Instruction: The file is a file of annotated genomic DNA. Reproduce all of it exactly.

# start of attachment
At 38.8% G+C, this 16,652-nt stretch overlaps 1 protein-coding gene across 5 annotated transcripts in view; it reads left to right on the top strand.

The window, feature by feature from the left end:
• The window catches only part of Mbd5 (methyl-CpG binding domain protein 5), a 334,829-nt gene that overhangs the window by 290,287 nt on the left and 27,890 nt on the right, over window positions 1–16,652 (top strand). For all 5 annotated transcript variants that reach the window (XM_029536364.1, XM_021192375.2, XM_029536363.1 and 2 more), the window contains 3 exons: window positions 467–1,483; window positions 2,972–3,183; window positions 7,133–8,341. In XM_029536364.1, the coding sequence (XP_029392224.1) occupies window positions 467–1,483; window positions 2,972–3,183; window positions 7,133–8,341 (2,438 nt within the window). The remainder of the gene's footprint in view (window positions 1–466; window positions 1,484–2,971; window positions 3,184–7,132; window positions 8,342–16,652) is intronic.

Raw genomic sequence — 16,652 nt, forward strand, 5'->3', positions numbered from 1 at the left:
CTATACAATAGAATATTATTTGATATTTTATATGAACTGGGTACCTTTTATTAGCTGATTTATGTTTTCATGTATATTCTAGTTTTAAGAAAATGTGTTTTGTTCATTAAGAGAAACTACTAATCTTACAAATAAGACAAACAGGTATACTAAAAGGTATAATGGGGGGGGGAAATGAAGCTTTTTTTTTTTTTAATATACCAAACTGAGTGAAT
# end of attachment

At 38.8% G+C, this 16,652-nt stretch overlaps 1 protein-coding gene across 5 annotated transcripts in view; it reads left to right on the top strand.

The window, feature by feature from the left end:
• The window catches only part of Mbd5 (methyl-CpG binding domain protein 5), a 334,829-nt gene that overhangs the window by 290,287 nt on the left and 27,890 nt on the right, over window positions 1–16,652 (top strand). For all 5 annotated transcript variants that reach the window (XM_029536364.1, XM_021192375.2, XM_029536363.1 and 2 more), the window contains 3 exons: window positions 467–1,483; window positions 2,972–3,183; window positions 7,133–8,341. In XM_029536364.1, the coding sequence (XP_029392224.1) occupies window positions 467–1,483; window positions 2,972–3,183; window positions 7,133–8,341 (2,438 nt within the window). The remainder of the gene's footprint in view (window positions 1–466; window positions 1,484–2,971; window positions 3,184–7,132; window positions 8,342–16,652) is intronic.

Raw genomic sequence — 16,652 nt, forward strand, 5'->3', positions numbered from 1 at the left:
CTATACAATAGAATATTATTTGATATTTTATATGAACTGGGTACCTTTTATTAGCTGATTTATGTTTTCATGTATATTCTAGTTTTAAGAAAATGTGTTTTGTTCATTAAGAGAAACTACTAATCTTACAAATAAGACAAACAGGTATACTAAAAGGTATAATGGGGGGGGGAAATGAAGCTTTTTTTTTTTTTAATATACCAAACTGAGTGAAT